Commission’s Corporate Taxation Plan overtakes global tax negotiations but now Member States must step up to the challenge

Published: 18th May 2021

Today, the European Commission published their “Communication on business taxation for the 21st century”. The plan takes steps to ensure fair and effective taxation, to simplify tax rules for companies and to establish a longer-term business taxation framework.

Chiara Putaturo, Oxfam EU’s Tax expert said: 

“Today’s Commission plan on business taxation is a timely response to the disappointing Amazon tax ruling last week. Big business, especially big tech, pay very little tax but pocket plenty of profit - even during the pandemic thanks to our outdated tax system.

“This new European plan takes one step further than tax negotiations at the global level. While the US has raised the bar on minimum taxation, the EU can now lead the way on unitary taxation by establishing an EU tax base for corporate profits with a reallocation formula among Member States. This, together with clamping down on shell companies, can help efforts to collect taxes in the country where economic activity takes place. By stopping the aggressive race to the bottom in European countries and redistributing tax revenues for public services such as hospitals and schools, we can help bridge the inequality gap.

“With this plan, the EU is setting the pace for global tax reforms. Now it is up to the Commission to deliver upon the actions outlined in the Communication on time and for European countries to step up to the challenge. The unprecedented Covid-19 crisis means the EU must scale up tax cooperation and individual European countries must no longer sabotage the fight against tax dodging. Europe can also do more to raise the bar in global tax negotiations by supporting a more ambitious minimum tax rate and a fairer distribution of revenues to developing countries."


Notes to editors

Today, the European Commission published a “Communication on business taxation for the 21st century”, that includes 5 main actions:

  • a legislative proposal for the publication of effective tax rates paid by large companies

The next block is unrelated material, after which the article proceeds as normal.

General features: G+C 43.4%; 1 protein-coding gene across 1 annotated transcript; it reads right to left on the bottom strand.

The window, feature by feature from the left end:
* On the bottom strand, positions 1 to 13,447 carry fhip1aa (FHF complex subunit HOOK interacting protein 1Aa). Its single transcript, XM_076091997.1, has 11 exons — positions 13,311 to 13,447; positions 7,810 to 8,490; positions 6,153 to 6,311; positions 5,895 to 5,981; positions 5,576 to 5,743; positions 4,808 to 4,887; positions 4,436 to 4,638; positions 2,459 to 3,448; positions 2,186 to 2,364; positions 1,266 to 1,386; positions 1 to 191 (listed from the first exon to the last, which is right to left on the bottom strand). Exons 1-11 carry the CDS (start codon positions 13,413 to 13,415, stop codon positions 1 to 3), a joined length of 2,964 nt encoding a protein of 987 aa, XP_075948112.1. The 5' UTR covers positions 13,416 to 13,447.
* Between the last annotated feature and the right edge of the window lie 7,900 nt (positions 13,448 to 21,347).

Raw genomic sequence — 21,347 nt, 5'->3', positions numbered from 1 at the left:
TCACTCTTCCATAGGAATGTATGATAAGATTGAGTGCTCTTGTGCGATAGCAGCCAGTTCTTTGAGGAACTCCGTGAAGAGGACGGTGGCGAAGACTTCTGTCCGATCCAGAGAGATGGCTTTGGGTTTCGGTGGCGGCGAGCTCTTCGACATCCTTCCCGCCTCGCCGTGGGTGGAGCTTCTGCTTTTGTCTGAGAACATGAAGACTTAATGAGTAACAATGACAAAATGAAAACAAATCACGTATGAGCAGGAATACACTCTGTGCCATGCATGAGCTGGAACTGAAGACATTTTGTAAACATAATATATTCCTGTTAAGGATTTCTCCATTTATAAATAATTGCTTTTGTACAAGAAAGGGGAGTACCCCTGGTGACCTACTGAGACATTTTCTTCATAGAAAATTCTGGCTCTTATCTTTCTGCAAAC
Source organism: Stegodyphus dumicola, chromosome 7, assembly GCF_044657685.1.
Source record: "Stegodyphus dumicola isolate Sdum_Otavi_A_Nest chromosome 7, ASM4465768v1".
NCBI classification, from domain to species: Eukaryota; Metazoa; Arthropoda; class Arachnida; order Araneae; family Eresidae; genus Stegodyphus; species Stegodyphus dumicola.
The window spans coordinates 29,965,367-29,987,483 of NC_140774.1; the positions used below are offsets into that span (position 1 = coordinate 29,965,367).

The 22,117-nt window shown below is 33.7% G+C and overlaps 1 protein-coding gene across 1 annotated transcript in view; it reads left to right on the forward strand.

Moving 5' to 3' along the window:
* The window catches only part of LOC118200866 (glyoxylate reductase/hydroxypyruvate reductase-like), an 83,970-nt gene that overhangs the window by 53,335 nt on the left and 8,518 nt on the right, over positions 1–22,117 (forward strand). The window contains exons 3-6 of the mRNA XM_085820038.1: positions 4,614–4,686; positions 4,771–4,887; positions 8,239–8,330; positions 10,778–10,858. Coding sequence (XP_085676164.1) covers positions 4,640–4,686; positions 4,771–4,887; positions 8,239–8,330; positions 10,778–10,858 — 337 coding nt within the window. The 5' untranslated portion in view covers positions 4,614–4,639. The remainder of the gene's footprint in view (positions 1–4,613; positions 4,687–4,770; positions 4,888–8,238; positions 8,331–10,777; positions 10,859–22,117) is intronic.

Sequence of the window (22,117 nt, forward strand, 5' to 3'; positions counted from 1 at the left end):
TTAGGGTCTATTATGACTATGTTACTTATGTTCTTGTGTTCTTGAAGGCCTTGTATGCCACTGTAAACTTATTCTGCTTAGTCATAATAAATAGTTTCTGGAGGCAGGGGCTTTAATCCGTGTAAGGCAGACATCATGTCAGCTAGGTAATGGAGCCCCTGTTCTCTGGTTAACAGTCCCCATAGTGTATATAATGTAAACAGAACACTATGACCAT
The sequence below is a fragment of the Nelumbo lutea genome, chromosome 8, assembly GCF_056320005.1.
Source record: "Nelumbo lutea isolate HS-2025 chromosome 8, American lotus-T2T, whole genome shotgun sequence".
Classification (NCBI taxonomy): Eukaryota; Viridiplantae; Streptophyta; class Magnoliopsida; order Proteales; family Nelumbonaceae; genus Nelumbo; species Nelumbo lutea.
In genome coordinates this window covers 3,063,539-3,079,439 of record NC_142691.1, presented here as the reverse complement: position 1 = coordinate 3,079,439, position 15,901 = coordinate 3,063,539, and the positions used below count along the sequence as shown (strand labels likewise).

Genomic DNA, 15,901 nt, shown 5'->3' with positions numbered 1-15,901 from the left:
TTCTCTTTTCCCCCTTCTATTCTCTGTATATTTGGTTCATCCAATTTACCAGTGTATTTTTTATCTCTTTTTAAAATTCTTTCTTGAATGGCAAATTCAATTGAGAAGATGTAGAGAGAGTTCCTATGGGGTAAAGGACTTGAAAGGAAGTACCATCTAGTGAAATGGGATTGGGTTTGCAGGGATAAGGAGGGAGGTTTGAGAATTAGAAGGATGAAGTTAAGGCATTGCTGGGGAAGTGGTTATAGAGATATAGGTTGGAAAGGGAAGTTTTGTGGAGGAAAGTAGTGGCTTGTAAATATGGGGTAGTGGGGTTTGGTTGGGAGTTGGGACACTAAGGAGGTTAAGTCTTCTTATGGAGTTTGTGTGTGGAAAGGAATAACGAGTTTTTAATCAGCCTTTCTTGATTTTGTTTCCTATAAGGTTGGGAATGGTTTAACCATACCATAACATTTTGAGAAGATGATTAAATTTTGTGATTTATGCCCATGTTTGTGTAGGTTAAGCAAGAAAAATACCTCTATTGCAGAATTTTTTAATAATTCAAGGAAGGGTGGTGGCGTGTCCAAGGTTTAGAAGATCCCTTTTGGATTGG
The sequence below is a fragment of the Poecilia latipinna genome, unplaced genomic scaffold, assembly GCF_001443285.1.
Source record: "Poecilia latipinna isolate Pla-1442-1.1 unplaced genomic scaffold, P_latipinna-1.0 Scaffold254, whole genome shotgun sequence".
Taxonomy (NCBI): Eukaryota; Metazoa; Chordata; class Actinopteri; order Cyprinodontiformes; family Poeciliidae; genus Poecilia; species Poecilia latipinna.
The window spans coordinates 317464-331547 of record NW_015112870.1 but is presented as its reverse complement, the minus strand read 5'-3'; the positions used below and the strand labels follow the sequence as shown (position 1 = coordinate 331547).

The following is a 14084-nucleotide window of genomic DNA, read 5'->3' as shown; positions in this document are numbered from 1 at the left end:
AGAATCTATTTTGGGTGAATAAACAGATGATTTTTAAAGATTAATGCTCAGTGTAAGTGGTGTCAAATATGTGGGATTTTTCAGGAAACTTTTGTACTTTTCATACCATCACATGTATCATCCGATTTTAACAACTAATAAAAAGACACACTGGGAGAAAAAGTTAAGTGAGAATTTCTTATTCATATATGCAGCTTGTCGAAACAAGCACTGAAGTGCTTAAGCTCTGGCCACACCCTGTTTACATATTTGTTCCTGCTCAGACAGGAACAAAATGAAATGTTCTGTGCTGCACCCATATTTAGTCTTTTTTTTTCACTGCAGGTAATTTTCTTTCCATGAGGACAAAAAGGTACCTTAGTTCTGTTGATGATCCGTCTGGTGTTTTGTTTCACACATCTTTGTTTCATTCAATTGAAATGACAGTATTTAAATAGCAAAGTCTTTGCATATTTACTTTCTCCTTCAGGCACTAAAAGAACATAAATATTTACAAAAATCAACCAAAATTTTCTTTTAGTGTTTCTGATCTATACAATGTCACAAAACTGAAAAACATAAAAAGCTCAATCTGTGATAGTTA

• a legislative proposal with rules to neutralise the misuse of shell companies for tax purposes
  • a recommendation on the domestic treatment of losses
  • a legislative proposal creating a Debt Equity Bias Reduction Allowance
  • a proposal for a “Business in Europe: Framework for Income Taxation (BEFIT)”, that would include rules for a common tax base and the allocation of profits between Member States based on a formula (formulary apportionment).

The European Commission presented the Common Consolidated Corporate Tax Base (CCCTB), a proposal like BEFIT, in 2011 and in 2016, which was blocked by some Member States. BEFIT will replace the CCCTB.  

In February, the journalistic investigation #OpenLux showed that Luxembourg is hosting 55,000 shell companies with no economic activity. Multinational companies, billionaires and politicians have created these companies for tax avoidance, tax evasion, or money-laundering purposes.

The OECD Inclusive Framework is expected to agree on new rules to redistribute taxing rights (Pillar 1) and on a global minimum effective tax rate (Pillar 2) by July. Pillar 1 will include a proposal for a reallocation of profits but the current proposal only covers a small share of global profits. On Pillar 2 the US administration has proposed a rate of 21%. Oxfam supports an ambitious rate in line with the proposal from the Independent Commission for the Reform of International Corporate Taxation (25%). The current reform proposals of the tax system under discussion at the OECD benefit rich economies more than developing ones.

Last week, the General Court of the European Union overturned a 2017 European Commission decision concerning a case of illegal state aid of Amazon in Luxembourg. The annual account of Amazon Luxembourg shows that, despite skyrocketing sales of €44bn in Europe, the company recorded a €1.2bn loss in their tax returns and paid no tax in 2020 in its European headquarter in Luxembourg.

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